...is really the same as being diabetic. I have to watch the carbs, cook and eat carefully, and test my blood sugar. The only difference is that I only check my blood sugar 2 times a week, fasting (in the morning before breakfast). (I made a big mistake on Saturday - I pricked my finger while sewing, and thought, "why not use this little blood to do a blood test?" It was right after lunch.... totally freaked me out how high it was! But this morning it was normal. Whew!)
I've learned how to "tweak" so many recipes, added so many new recipes to my repertoire, and continue to try new things - while I know I'm eating healthier, it just get so frustrating. I just hate it that so many good foods are so bad for me.
What does a diabetic eat for breakfast? I would love to keep working on this list - it's rather limiting, and you can't eat eggs all the time. I don't care that much for oatmeal, but I'll eat it just to have variety. What I really need is recipes for work mornings - things I can grab and take with me.
1. eggs - fixed every way you can think of
a. egg/cheese quesadillas on whole grain tortillas
b. migas (eggs scrambled with tortilla chips and salsa)
d. "fried" (with nonstick cooking spray)
e. egg "muffins"
f. Huevos Rancheros
g. Sausage-Egg Breakfast Quesadillas
h. Mexican Soufflé
2. oatmeal - with additions like pumpkin purée or peanut butter
3. whole grain waffles - spread with cream cheese (Kraft makes some good flavors)
4. whole grain pancakes - with sugar-free syrup (Carey's tastes the best to me)
I started a list of general changes and tweaks - and will keep adding to it as I go. But it's been a long process, and continues to change every day. I fall off the wagon and climb back on all the time - you really have to take it one meal, one snack at a time.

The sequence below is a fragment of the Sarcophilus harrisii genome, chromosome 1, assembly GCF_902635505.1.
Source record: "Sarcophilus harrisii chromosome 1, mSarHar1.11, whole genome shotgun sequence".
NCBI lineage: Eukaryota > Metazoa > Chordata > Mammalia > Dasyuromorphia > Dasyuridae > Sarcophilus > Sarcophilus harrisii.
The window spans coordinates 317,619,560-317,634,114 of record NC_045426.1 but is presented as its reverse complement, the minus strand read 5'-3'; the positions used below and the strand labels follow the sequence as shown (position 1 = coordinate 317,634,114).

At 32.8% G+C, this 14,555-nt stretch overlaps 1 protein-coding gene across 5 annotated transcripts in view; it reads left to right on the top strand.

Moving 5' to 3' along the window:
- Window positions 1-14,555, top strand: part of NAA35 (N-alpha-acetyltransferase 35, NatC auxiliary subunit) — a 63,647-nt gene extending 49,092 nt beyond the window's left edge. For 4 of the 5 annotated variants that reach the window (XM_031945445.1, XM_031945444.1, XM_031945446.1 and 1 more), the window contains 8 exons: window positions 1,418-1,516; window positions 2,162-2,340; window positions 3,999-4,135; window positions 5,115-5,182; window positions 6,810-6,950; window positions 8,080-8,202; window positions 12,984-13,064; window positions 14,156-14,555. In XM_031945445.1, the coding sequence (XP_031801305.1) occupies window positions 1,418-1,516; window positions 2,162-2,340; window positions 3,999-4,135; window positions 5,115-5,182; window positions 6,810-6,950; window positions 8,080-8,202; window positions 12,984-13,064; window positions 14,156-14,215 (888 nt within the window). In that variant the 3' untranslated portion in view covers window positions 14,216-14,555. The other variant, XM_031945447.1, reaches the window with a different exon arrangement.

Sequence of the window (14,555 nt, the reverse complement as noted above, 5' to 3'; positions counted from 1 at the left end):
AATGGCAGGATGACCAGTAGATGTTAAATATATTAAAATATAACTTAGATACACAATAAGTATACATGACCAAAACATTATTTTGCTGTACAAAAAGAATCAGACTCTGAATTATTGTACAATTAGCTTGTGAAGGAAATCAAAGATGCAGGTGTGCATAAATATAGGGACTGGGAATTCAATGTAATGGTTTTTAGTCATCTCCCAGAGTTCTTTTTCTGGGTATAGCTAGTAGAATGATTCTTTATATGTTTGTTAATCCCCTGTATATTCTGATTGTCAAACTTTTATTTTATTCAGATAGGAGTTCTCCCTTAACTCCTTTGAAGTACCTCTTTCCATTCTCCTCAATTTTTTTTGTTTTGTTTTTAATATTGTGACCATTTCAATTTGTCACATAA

Changes and Tweaks:
1. morning coffee - I use Splenda and sugar-free Coffeemate
2. white flour is no longer found in my kitchen - I use whole wheat, even for thickening gravy
3. Splenda granular - I now buy it by the "5-lb." bag, and the canister of sugar that used to be refilled monthly now gets refilled once a year.
4. fresh vegetables - we used to stock up on canned vegetables, which are still fine, but we rarely use them any more. I cook more fresh vegetables than ever before.
5. fewer potatoes - potatoes are my favorite "vegetable," and I've relegated them to an afterthought on most menus - if we have them, I deliberately make half of what I used to make, and serve Don the much larger serving.
6. substitutes for potatoes - I used to have potatoes as a side dish with nearly every meal (unless we had pasta - but that's another change). My mind still wants a white or yellow starch - so I use brown rice, turnips, cauliflower, okra, cabbage, sweet potatoes (sparingly), squash, corn, and other non-potato vegetables.
7. Dreamfields pasta - since it has a lower glycemic value (fewer digestible carbs), that's all we eat. I no longer buy any other kind. I wish, though, that Dreamfields made orzo or couscous.
8. If any ready-made product, such as ice cream, pancake syrup, or whipped topping, comes in a sugar-free version, that's what I buy. The only exceptions so far have been sweet pickles and jelly. The sugar-free versions of those were just nasty.
9. brown rice - I no longer buy any kind of white rice, with the exception of Uncle Ben's Converted - which, in addition to having a lower glycemic value than regular white rice, is good for making Spanish Rice
10. fresh baby carrots as a substitute for potato chips - I have to have something with my sandwiches for lunch, and these give me that crunch.
11. popcorn as an occasional substitute for potato chips
This post will change often, as I learn more things about eating as a borderline diabetic. I'm open to all suggestions and ideas.